If the report is true and the UFC really is abandoning the dream of Vancouver for the gritty, oil-stained reality of Cincinnati, we have no choice but to revisit the rumor that Rich Franklin – notTito Ortiz – will face Chuck Liddell at UFC 115. Dana White swears it isn’t true, and we all know that DW is not the type of man who would ever tell a convenient lie to help his business. Yet now the event that is supposed to feature the showdown between the two TUF coaches may be headed for Ace’s hometown. Seems just a tad bit suspicious, no?
Hey guys, who wants to see a classic striker vs. grappler battle? The extended preview for UFC 112 (April 10th, Abu Dhabi) tries to sell us on the idea that Demian Maia‘s nasty jits poses an undeniable threat to Anderson Silva. Not that Maia’s grappling ability is exaggerated, but if Nate Marquardt can send Maia into orbit before the fight gets to the ground, Anderson certainly can as well. Speaking of outmatched challengers, UFC 112 also features Frankie Edgar‘s first title fight against lightweight living legend BJ Penn. Joe Rogan shouts out Edgar’s speed, intelligence and wrestling ability and says he presents "a very unique challenge to BJ Penn." But does he have any real advantages? Keep in mind that Penn hasn’t been taken down by a lightweight since Takanori Gomi, six and a half years ago. At least the third fight on the card isn’t a squash match: Renzo Gracie vows to do to Matt Hughes what Matt did to his cousin Royce in 2006. Which old master still has what it takes to compete in the year 2010?
Now that the dust has settled on UFC 111, we can finally ask ourselves, "So is Thiago Alves dying or what?" The welterweight contender gave us quite a scare on Thursday when he was forced to pull out of his match against Jon Fitch due to an "irregularity in his brain," which was spotted by a pre-fight CAT Scan. The condition was reported as potentially career-ending, but luckily that doesn’t seem to be that case. Alves will undergo a minor outpatient surgery this Wednesday to address the issue, and hopes to make his return to the Octagon in May, if not sooner. Dana White confirmed the improved prognosis, telling TMZ, "He’ll be back…it’s all good."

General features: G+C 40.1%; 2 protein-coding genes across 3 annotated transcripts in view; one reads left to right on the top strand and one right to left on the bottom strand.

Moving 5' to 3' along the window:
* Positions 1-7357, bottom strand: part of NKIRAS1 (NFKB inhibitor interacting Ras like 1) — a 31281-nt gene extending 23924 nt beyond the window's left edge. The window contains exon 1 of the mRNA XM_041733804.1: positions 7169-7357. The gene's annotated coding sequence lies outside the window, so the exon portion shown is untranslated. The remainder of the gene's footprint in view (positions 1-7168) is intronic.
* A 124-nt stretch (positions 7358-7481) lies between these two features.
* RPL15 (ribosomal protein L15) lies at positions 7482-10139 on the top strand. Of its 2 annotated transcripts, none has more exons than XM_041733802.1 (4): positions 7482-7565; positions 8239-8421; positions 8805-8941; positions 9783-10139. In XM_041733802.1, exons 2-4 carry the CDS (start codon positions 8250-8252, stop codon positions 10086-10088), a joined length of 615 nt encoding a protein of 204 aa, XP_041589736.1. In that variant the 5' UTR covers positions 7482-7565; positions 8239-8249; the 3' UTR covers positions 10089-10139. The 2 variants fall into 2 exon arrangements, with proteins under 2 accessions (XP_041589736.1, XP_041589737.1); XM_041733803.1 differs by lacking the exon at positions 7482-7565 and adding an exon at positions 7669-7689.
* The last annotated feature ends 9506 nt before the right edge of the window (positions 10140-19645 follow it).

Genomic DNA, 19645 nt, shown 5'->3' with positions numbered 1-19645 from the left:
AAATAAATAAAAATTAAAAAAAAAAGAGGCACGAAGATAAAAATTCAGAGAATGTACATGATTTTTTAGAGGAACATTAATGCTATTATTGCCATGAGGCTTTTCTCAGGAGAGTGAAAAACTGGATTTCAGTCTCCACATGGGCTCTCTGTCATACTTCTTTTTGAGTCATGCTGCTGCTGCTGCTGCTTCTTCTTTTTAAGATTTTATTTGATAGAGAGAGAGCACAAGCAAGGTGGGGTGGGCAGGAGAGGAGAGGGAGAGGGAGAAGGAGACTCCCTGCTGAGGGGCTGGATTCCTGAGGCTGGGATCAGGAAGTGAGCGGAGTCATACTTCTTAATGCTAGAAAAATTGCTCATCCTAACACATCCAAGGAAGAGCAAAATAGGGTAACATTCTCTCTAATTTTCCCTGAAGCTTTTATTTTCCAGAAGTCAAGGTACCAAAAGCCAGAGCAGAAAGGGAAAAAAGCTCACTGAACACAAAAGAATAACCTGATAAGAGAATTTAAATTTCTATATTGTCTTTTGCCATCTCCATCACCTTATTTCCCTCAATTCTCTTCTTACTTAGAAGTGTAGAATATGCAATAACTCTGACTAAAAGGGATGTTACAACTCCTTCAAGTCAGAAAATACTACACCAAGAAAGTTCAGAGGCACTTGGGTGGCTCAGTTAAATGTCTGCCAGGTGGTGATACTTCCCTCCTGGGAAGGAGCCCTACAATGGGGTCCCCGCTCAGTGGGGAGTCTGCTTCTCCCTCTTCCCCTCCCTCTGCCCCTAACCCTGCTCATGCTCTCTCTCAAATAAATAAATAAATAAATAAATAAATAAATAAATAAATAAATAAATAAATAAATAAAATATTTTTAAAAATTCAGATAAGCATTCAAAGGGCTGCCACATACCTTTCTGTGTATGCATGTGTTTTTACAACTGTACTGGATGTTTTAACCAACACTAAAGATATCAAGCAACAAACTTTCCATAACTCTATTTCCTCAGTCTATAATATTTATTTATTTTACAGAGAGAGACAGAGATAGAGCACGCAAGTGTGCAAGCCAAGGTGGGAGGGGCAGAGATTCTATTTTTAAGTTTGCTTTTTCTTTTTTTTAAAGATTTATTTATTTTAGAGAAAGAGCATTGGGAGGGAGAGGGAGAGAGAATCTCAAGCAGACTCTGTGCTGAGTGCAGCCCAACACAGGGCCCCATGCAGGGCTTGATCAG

After the jump: In celebration of Alves’s eventual return, check out this video of the Pitbull at his best.
With so much MMA action packed into so few days, the Potato Index supercomputer is a bit overworked. It’s even been making a weird whirring sound lately. It sounded like it was overheating late last night, so we poured a bucket of water on it. Haven’t heard the whirring sound since. And to think there are some idiots out there who actually throw money away on an IT staff.
Let’s see who’s up, who’s down, and by how much after UFC 111.
Georges St. Pierre +137 A successful title defense in which he wins every single round, takes virtually no damage, and nearly snaps his opponent’s arm? Sorry, but even without a finish, we can’t find anything to complain about.
Dan Hardy -18 As far as offense, he had nothing for GSP. We expected that. What we didn’t expect is that he’d prove so difficult to put away. The kid has guts, even if he doesn’t have much of a takedown defense.
Ryan Couture (whose dad is this guy you may have heard of) fought for the Tuff-N-Uff 155-pound amateur title in Las Vegas over the weekend, and in a bizarre turn of events he managed to get briefly put to sleep and yet still come back to finish the fight. Couture took on Eddie Bravo student Sean Bollinger, and while the Xtreme Couture fighter was getting the better of the stand-up for most of the fight, he found himself entangled in Bollinger’s rubber guard on several occasions.
The most dangerous of those encounters came at the end of the second round, when Couture found himself locked in a triangle choke as the clock ticked down. Watch closely at the 5:55 mark as Couture’s arms go limp just after the bell rings to signal the end of the round. Bollinger sees him sleeping on the mat and jumps up to celebrate, thinking it’s all over, but Couture quickly comes to and the ref helps him into his corner to prepare for the final round.
The fight ended in a draw after the third, but we have to admit, it may have been one of the most exciting and technical amateur fights we’ve ever seen. Couture is now expected to turn pro, and a rematch with Bollinger is probably in his future. With five-minute rounds instead of three, using the round-ending bell as an alarm clock may not be such a great strategy.